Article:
As I write this, it’s mid-September and the grape harvest in the Rogue Valley is already underway.
Randy Gold, long-time grower and owner of Pacific Crest Vineyard Services, reports that for the past two weeks his crews have been picking early-ripening varieties, including chardonnay, pinot noir, pinot gris, sauvignon blanc and tempranillo, adding, “Fruit has been beautiful. Things are actually moving quite quickly.”
Terry Sullivan, owner of Upper Five Vineyard in Talent, writes, “Harvest 2018 began Sept. 5 when we picked our sauvignon blanc, the exact same day as in 2017.” He says the fruit has exactly the qualities he looks for: low sugar (hence low alcohol), balanced acid, brown seeds and mature flavors.
“Our grape samples have shown a trend toward more acid this year than in previous years, which we love as we shoot for a balanced wine.” Sullivan has harvested some of his grenache to make rosé, while the part of the crop destined to be red wine will hang for a while. He will pick tempranillo and syrah in the interval between the early- and the late-harvest grenache.
“I expect all will be picked by mid-October, similar to ’17, but maybe 7 to 10 days behind on the reds,” he said. “This cooling trend has slowed things down, a good thing in our eyes.”
Craig Camp of Troon Vineyard in the Applegate Valley says his crews would begin picking zinfandel and tempranillo for rosé in the last week of September. He expects vermentino to be ready a week later, and marsanne and viognier to be ripe the week after that. It will be well into October before the red wine grapes will be harvested at Troon.
Eric Weisinger of Weisinger Family Winery has been bringing in white grapes and reds for rosé in vineyards at higher elevations south of Ashland. He expects to see fully ripe red wine grapes around the beginning of October, noting the harvest for most varieties in his vineyards is running about two weeks later than last year.
Also targeted for next month is the opening of the tasting house at Long Walk Vineyard. Kathy O’Leary, co-owner with husband, Tim, expects to be open to the public Oct. 11, after private events and an open house for Valley View Orchard’s existing customers. The tasting house, described in detail in an article by Mail Tribune business editor Greg Stiles earlier this summer, occupies a beautiful site on the crest of the hill overlooking orchards and vineyards. Incorporating repurposed building elements from several structures that had dotted the historic 50-acre farm, the tasting house honors the past while looking ahead with an elegant, modern vibe. Designed by Portland’s Laurence Ferar and Associates, specialists in winery architecture, it has a quiet simplicity that allows the character of the wood and metal components to take center stage.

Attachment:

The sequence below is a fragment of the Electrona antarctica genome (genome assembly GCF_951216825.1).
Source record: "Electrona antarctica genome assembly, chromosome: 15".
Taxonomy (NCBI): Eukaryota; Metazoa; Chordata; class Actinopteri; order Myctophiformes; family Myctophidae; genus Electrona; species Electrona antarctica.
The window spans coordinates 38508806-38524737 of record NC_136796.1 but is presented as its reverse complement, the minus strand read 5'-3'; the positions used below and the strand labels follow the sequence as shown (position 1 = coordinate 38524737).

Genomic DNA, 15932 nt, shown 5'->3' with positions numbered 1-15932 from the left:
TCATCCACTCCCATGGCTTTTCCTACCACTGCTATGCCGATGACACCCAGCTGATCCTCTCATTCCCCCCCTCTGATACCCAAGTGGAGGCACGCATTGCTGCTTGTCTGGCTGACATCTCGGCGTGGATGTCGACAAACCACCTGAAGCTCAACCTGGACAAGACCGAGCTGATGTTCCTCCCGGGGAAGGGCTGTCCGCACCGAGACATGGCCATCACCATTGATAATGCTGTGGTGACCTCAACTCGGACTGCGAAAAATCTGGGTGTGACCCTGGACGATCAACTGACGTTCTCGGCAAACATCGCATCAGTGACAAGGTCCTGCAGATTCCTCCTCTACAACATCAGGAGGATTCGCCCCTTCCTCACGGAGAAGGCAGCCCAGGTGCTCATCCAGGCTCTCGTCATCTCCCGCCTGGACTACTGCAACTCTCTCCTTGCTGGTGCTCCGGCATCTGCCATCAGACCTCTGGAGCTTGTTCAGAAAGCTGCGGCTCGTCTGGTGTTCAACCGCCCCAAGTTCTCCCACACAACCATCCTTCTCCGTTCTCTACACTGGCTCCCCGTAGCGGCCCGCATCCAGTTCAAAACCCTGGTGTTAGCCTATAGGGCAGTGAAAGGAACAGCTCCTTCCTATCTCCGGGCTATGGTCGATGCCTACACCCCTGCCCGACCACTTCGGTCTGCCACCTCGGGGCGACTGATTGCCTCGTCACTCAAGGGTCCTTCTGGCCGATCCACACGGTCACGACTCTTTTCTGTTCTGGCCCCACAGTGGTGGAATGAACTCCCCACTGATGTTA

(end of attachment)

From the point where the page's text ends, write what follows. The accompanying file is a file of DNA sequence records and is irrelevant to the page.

Farming practices at Long Walk reflect the O’Learys’ commitment to stewardship of the land. Certified organic by Oregon Tilth, vines are strictly hand-tended. Long Walk’s old-world style Rhône varietals are made by Linda Donovan at Medford’s Pallet Wine Company with naturally occurring yeasts and without chemical additives typically used to thicken, color or influence a wine’s flavor and balance. While the brand has been around since its inaugural vintage in 2010, its limited annual production of only 1,500 cases and its lack of a dedicated tasting venue have kept it below the radar. O’Leary says that was also by design. The vineyard was planted in 2000 and nurtured alongside the orchards. This gradualist approach ensures that every phase of Long Walk’s development has been well integrated and thought-out.
Harvest at Long Walk, on the north side of Ashland, will begin with grenache and zinfandel, usually ready in the first or second week of October, followed by syrah. Bringing up the rear are mourvèdre, cinsaut and carignane, usually picked before Halloween, but in years past harvested as late as mid-November.
I’ll conclude with a footnote relating to a recent column on Herb Quady’s pioneering use of cans to package his award-winning Quady North GSM Rosé. An email response to the piece came from Robert Williams, Jr., assistant professor of marketing at the Sigmund Weis School of Business of Susquehanna University, a private institution in central Pennsylvania. Williams sent a press release providing highlights of his marketing study of wine in cans. The release states, “This is believed to be the first quantitative study on the wine-in-a-can packaging format, and concludes that this time around, wine-in-a-can is not a fad, rather it represents a significant new wine category that is finding a permanent positive place in the overall wine market.” Glad to hear it!
What’s your take? Email MJ Daspit at firstname.lastname@example.org. For more on this topic, check out her Backstory Blog at mjdaspit.com.